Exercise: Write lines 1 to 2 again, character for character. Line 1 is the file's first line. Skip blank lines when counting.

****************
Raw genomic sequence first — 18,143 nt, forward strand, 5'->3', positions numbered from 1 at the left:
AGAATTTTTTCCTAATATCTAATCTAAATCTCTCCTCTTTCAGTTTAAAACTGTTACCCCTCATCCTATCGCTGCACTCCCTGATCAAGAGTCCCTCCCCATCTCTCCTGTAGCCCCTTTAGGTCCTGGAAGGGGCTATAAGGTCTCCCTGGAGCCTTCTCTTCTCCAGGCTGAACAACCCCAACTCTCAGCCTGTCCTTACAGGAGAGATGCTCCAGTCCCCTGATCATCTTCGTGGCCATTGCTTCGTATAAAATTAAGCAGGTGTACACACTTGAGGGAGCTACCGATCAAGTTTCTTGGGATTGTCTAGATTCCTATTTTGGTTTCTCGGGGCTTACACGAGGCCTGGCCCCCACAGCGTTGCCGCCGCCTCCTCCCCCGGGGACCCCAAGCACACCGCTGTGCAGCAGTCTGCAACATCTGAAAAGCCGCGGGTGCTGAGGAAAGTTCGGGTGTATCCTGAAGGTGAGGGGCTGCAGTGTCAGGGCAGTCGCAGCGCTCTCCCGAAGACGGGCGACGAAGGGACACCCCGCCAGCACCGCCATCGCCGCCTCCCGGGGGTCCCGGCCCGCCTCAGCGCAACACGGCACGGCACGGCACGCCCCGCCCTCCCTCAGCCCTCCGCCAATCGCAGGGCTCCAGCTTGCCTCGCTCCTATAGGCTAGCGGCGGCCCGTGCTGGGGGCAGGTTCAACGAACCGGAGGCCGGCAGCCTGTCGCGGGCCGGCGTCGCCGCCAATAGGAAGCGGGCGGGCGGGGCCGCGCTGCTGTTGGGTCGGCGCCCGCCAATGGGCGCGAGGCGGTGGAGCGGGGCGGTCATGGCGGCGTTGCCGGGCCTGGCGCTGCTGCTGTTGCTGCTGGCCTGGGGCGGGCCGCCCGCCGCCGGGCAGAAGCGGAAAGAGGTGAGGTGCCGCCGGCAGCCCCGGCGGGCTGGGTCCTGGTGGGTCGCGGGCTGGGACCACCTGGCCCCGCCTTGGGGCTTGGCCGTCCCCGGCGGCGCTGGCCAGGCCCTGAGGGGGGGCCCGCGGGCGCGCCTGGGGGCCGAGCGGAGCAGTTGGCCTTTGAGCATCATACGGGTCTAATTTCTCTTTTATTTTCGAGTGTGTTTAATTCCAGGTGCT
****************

Raw genomic sequence first — 18,143 nt, forward strand, 5'->3', positions numbered from 1 at the left:
AGAATTTTTTCCTAATATCTAATCTAAATCTCTCCTCTTTCAGTTTAAAACTGTTACCCCTCATCCTATCGCTGCACTCCCTGATCAAGAGTCCCTCCCCATCTCTCCTGTAGCCCCTTTAGGTCCTGGAAGGGGCTATAAGGTCTCCCTGGAGCCTTCTCTTCTCCAGGCTGAACAACCCCAACTCTCAGCCTGTCCTTACAGGAGAGATGCTCCAGTCCCCTGATCATCTTCGTGGCCATTGCTTCGTATAAAATTAAGCAGGTGTACACACTTGAGGGAGCTACCGATCAAGTTTCTTGGGATTGTCTAGATTCCTATTTTGGTTTCTCGGGGCTTACACGAGGCCTGGCCCCCACAGCGTTGCCGCCGCCTCCTCCCCCGGGGACCCCAAGCACACCGCTGTGCAGCAGTCTGCAACATCTGAAAAGCCGCGGGTGCTGAGGAAAGTTCGGGTGTATCCTGAAGGTGAGGGGCTGCAGTGTCAGGGCAGTCGCAGCGCTCTCCCGAAGACGGGCGACGAAGGGACACCCCGCCAGCACCGCCATCGCCGCCTCCCGGGGGTCCCGGCCCGCCTCAGCGCAACACGGCACGGCACGGCACGCCCCGCCCTCCCTCAGCCCTCCGCCAATCGCAGGGCTCCAGCTTGCCTCGCTCCTATAGGCTAGCGGCGGCCCGTGCTGGGGGCAGGTTCAACGAACCGGAGGCCGGCAGCCTGTCGCGGGCCGGCGTCGCCGCCAATAGGAAGCGGGCGGGCGGGGCCGCGCTGCTGTTGGGTCGGCGCCCGCCAATGGGCGCGAGGCGGTGGAGCGGGGCGGTCATGGCGGCGTTGCCGGGCCTGGCGCTGCTGCTGTTGCTGCTGGCCTGGGGCGGGCCGCCCGCCGCCGGGCAGAAGCGGAAAGAGGTGAGGTGCCGCCGGCAGCCCCGGCGGGCTGGGTCCTGGTGGGTCGCGGGCTGGGACCACCTGGCCCCGCCTTGGGGCTTGGCCGTCCCCGGCGGCGCTGGCCAGGCCCTGAGGGGGGGCCCGCGGGCGCGCCTGGGGGCCGAGCGGAGCAGTTGGCCTTTGAGCATCATACGGGTCTAATTTCTCTTTTATTTTCGAGTGTGTTTAATTCCAGGTGCT